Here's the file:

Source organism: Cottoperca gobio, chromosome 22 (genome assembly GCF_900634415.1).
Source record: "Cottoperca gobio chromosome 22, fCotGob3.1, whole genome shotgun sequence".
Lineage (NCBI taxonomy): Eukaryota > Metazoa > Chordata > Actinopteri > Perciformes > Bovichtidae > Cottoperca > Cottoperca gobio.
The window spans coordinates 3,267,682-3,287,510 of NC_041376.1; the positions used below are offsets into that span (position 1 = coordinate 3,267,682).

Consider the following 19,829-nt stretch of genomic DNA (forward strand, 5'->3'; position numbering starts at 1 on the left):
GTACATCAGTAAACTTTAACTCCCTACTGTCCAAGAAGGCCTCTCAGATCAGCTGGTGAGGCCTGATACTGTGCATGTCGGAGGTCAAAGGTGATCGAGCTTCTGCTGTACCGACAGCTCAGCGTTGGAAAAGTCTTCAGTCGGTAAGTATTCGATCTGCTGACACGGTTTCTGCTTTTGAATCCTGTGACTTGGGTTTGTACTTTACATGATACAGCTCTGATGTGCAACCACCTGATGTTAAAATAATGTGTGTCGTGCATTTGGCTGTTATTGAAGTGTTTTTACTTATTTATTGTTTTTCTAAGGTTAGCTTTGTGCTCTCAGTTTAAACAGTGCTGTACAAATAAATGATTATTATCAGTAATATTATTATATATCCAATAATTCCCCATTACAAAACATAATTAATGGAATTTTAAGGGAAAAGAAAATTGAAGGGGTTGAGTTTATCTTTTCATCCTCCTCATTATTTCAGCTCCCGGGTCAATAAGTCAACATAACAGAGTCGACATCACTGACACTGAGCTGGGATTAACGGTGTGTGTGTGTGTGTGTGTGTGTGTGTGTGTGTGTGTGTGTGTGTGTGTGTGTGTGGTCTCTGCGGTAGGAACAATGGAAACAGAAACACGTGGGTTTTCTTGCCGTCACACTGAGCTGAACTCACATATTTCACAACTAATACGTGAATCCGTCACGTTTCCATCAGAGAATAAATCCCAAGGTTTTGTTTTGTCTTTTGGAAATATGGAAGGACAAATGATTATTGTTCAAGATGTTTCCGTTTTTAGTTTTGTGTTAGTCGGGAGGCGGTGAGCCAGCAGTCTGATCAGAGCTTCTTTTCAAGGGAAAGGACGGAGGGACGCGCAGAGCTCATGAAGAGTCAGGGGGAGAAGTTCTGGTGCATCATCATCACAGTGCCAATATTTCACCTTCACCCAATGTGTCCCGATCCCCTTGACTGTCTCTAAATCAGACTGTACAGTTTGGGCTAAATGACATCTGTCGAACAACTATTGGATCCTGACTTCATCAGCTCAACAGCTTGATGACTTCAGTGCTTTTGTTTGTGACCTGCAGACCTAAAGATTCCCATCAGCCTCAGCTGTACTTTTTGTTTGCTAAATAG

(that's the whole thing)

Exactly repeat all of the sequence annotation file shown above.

Source organism: Cottoperca gobio, chromosome 22 (genome assembly GCF_900634415.1).
Source record: "Cottoperca gobio chromosome 22, fCotGob3.1, whole genome shotgun sequence".
Lineage (NCBI taxonomy): Eukaryota > Metazoa > Chordata > Actinopteri > Perciformes > Bovichtidae > Cottoperca > Cottoperca gobio.
The window spans coordinates 3,267,682-3,287,510 of NC_041376.1; the positions used below are offsets into that span (position 1 = coordinate 3,267,682).

Consider the following 19,829-nt stretch of genomic DNA (forward strand, 5'->3'; position numbering starts at 1 on the left):
GTACATCAGTAAACTTTAACTCCCTACTGTCCAAGAAGGCCTCTCAGATCAGCTGGTGAGGCCTGATACTGTGCATGTCGGAGGTCAAAGGTGATCGAGCTTCTGCTGTACCGACAGCTCAGCGTTGGAAAAGTCTTCAGTCGGTAAGTATTCGATCTGCTGACACGGTTTCTGCTTTTGAATCCTGTGACTTGGGTTTGTACTTTACATGATACAGCTCTGATGTGCAACCACCTGATGTTAAAATAATGTGTGTCGTGCATTTGGCTGTTATTGAAGTGTTTTTACTTATTTATTGTTTTTCTAAGGTTAGCTTTGTGCTCTCAGTTTAAACAGTGCTGTACAAATAAATGATTATTATCAGTAATATTATTATATATCCAATAATTCCCCATTACAAAACATAATTAATGGAATTTTAAGGGAAAAGAAAATTGAAGGGGTTGAGTTTATCTTTTCATCCTCCTCATTATTTCAGCTCCCGGGTCAATAAGTCAACATAACAGAGTCGACATCACTGACACTGAGCTGGGATTAACGGTGTGTGTGTGTGTGTGTGTGTGTGTGTGTGTGTGTGTGTGTGTGTGTGTGTGTGTGGTCTCTGCGGTAGGAACAATGGAAACAGAAACACGTGGGTTTTCTTGCCGTCACACTGAGCTGAACTCACATATTTCACAACTAATACGTGAATCCGTCACGTTTCCATCAGAGAATAAATCCCAAGGTTTTGTTTTGTCTTTTGGAAATATGGAAGGACAAATGATTATTGTTCAAGATGTTTCCGTTTTTAGTTTTGTGTTAGTCGGGAGGCGGTGAGCCAGCAGTCTGATCAGAGCTTCTTTTCAAGGGAAAGGACGGAGGGACGCGCAGAGCTCATGAAGAGTCAGGGGGAGAAGTTCTGGTGCATCATCATCACAGTGCCAATATTTCACCTTCACCCAATGTGTCCCGATCCCCTTGACTGTCTCTAAATCAGACTGTACAGTTTGGGCTAAATGACATCTGTCGAACAACTATTGGATCCTGACTTCATCAGCTCAACAGCTTGATGACTTCAGTGCTTTTGTTTGTGACCTGCAGACCTAAAGATTCCCATCAGCCTCAGCTGTACTTTTTGTTTGCTAAATAG